My one volunteer experience on this trip to Siha was to give a seminar [more like a round table discussion] to a group of 20 deacon students [all men in their 20's] at Faraja. Also present were Gunter Neidhardt and his wife Gabriela.
The most recent HIV/AIDS statistics about Tanzania that I could obtain were from 10/05. At that time 8.8% of the population were HIV positive [1.6 million people]. Since these numbers come from people who are voluntarily tested, most experts believe that this % is low. Women accounted for 56% of the cases and young women, ages 15 to 24, are twice as likely to be infected compared to young men. In 2oo3, there were 140,000 infected children. and 1 million AIDS orphans. I had heard from several sources that there are more cases in the southern part of the country where there are many mines and more poverty.
My first question to these men was to ask if they knew someone with HIV/AIDS. They all answered in the affirmative. Then I tested their knowledge of AIDS and they did very well.
AIDS acts a different disease in the US and Europe than it does in Africa. In the US the vast majority of HIV/AIDS cases are among IV drug abusers and male homosexuals. The exclusively heterosexual population rate is < class="blsp-spelling-error" id="SPELLING_ERROR_8">IV drug abuse and gay sexual relations, it is almost entirely transmitted by vaginal, heterosexual relations and the infection rate is as high 40% in some countries.
What are the reasons for this difference? There has some recent research that suggests that African have less genetic resistance to becoming infected. Circumcision has been shown to decrease the risk of becoming infected by 50%. When studying the difference of sexual practices between the West and Africa, it was found that both groups, on average, had the same number of sexual partners in their lifetimes. The difference was that westerners practiced more serial monogamy while the Africans were more likely to have multiple partners at the same time. Why is this important? When a person is first infected with HIV, he/she is most infectious to others in the first 6 to 10 weeks before the antibody response occurs.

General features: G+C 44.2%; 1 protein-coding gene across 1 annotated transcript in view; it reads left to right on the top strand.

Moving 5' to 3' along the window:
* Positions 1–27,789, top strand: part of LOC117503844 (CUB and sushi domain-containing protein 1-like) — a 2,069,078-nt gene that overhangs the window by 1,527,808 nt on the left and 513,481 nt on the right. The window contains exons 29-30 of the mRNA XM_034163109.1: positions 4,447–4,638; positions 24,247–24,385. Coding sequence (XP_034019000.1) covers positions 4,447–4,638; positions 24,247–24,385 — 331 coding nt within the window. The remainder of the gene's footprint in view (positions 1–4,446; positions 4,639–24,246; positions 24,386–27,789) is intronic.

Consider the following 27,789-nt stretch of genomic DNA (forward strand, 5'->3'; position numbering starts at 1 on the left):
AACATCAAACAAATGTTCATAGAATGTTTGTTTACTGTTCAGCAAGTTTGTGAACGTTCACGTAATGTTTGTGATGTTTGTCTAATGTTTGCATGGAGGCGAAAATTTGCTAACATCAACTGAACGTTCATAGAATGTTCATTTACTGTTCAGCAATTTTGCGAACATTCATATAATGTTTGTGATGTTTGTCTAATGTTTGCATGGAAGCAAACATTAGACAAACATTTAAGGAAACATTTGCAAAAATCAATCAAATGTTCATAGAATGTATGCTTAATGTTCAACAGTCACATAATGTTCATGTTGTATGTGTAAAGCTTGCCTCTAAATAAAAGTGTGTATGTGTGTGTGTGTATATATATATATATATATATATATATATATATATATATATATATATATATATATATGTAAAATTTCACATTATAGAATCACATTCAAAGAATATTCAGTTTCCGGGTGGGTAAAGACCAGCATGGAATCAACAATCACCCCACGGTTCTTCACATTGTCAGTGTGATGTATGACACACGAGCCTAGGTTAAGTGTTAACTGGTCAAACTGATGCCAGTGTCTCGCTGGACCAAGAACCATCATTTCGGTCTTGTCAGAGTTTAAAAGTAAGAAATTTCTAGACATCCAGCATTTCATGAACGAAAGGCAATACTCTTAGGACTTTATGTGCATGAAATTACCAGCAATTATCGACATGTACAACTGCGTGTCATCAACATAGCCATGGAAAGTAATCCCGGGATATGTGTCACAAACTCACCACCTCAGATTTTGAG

We then talked issues of sex and reproductive education. There is a large resistance to openly discuss this subject in the home. They felt too "ashamed" and embarrassed to talk about this subject. These attitudes do not prevent them from becoming sexually active, usually beginning between the ages of 11 and 13. Theirs is a male dominated society and the double standard rules. If a girl in secondary school becomes pregnant, she is forced to leave school. She rarely identifies the boy [or man] who impregnates her and he suffers no consequences. In situations where there is a high poverty rate, sex is a form of currency for women to obtain money, food and shelter. It is very common for married men to have an extramarital relationship[s].